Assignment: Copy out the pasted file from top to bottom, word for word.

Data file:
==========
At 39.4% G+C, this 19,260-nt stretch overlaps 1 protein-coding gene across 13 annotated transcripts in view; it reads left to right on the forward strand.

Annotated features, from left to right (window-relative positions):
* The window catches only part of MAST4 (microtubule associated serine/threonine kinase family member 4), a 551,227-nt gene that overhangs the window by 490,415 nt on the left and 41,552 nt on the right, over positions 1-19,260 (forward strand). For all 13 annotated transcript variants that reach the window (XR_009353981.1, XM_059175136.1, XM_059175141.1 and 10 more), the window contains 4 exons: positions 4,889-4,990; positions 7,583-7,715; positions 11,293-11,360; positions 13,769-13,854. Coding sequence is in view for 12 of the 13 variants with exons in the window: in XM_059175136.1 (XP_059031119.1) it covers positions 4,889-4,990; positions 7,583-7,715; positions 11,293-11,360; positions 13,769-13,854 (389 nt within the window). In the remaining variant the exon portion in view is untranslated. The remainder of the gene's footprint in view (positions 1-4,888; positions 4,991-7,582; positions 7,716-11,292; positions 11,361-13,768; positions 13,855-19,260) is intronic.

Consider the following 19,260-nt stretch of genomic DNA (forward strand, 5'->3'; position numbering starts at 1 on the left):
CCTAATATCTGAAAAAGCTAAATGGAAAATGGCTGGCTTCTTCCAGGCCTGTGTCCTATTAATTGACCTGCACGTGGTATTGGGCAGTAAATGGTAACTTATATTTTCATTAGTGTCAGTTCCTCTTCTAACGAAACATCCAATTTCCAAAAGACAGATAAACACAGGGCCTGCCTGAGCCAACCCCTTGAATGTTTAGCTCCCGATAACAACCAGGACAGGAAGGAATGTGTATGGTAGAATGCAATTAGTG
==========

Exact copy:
At 39.4% G+C, this 19,260-nt stretch overlaps 1 protein-coding gene across 13 annotated transcripts in view; it reads left to right on the forward strand.

Annotated features, from left to right (window-relative positions):
* The window catches only part of MAST4 (microtubule associated serine/threonine kinase family member 4), a 551,227-nt gene that overhangs the window by 490,415 nt on the left and 41,552 nt on the right, over positions 1-19,260 (forward strand). For all 13 annotated transcript variants that reach the window (XR_009353981.1, XM_059175136.1, XM_059175141.1 and 10 more), the window contains 4 exons: positions 4,889-4,990; positions 7,583-7,715; positions 11,293-11,360; positions 13,769-13,854. Coding sequence is in view for 12 of the 13 variants with exons in the window: in XM_059175136.1 (XP_059031119.1) it covers positions 4,889-4,990; positions 7,583-7,715; positions 11,293-11,360; positions 13,769-13,854 (389 nt within the window). In the remaining variant the exon portion in view is untranslated. The remainder of the gene's footprint in view (positions 1-4,888; positions 4,991-7,582; positions 7,716-11,292; positions 11,361-13,768; positions 13,855-19,260) is intronic.

Consider the following 19,260-nt stretch of genomic DNA (forward strand, 5'->3'; position numbering starts at 1 on the left):
CCTAATATCTGAAAAAGCTAAATGGAAAATGGCTGGCTTCTTCCAGGCCTGTGTCCTATTAATTGACCTGCACGTGGTATTGGGCAGTAAATGGTAACTTATATTTTCATTAGTGTCAGTTCCTCTTCTAACGAAACATCCAATTTCCAAAAGACAGATAAACACAGGGCCTGCCTGAGCCAACCCCTTGAATGTTTAGCTCCCGATAACAACCAGGACAGGAAGGAATGTGTATGGTAGAATGCAATTAGTG